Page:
January 29, 2003, 03:17 PM
I am allmost ready to start reloading. I got a Dillon Square Deal B press for christmas, and I have been getting the extra stuff the forum members have sugested. Like calipers, scale, manuals etc.

I ordered some 185gr. TCJ bullets from Rainier, got some Win231, and a box of CCI 300 primers. I have 200 once fired PMC .45 brass.

Now the confusion sets in. I went to Raniers web site to look up starting loads for thier 185gr Total Copper Jacket bullets. The data page says the load are from Midway.

Starting load listed for 185gr FP
Powder Grains Vel. P.S.I.
Winchester 231 7.5 1025 19,500

Lymans #47 lists start load for a 185gr. jacketed hollow point that has similar bullet shape to the 185gr TCJ flat point.

Powder Grains Vel. Psi

Winchester 231 4.4 640 7,500

Seems a like a big differance in starting loads. What am I missing here?

Lymans lists the Max load as

Powder Grains Vel Psi

Winchester 231 6.1 937 15,700

witch is lower than the start load on the Rainier/Midway site.

Can the differance between a 185gr TCJ and a 185 JHP bullet be that great?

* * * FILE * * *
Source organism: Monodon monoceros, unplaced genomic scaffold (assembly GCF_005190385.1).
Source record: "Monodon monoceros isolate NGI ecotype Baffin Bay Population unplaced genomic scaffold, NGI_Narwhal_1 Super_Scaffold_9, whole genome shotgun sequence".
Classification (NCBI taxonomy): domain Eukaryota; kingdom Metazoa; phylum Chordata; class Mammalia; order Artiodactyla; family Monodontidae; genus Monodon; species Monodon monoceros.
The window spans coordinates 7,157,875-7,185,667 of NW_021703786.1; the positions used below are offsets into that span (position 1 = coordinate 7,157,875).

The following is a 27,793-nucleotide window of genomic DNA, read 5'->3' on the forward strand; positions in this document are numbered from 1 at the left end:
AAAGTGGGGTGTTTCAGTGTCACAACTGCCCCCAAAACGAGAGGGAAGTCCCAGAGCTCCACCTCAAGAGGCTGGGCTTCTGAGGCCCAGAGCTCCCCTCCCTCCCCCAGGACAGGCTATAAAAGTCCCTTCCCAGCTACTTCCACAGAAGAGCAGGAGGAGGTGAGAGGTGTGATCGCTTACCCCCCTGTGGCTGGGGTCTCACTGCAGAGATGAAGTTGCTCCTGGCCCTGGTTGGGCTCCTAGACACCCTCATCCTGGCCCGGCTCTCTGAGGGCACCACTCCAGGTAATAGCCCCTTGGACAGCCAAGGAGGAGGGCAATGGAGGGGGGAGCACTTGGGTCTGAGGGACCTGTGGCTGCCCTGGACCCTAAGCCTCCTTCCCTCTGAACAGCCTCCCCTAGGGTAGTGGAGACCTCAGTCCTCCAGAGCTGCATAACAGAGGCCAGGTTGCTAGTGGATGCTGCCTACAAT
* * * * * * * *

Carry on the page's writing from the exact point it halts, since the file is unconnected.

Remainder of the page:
Any way I am not going to start loading till I can get this figured out.


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January 29, 2003, 04:12 PM
Hodgdon has the following as a max load for 185gr jacketed and HP38 (same stuff as Win231)
5.9 gr 906 fps 15,800 CUP COL: 1.195"

I'd start around 5.3 gr and work from there.

You'll always find some variation between manuals, but that one from Midway looks like a typo and should be a max load at 19,500 fps. According to SAAMI the max pressure for the 45 ACP is 21,000 PSI.

January 29, 2003, 04:23 PM
Thanks JohnK

Being new to reloading I wasn't sure, but it did seem a little high. I think I will start out with the Lyman start load and then I will try the 5.3 load you sugested.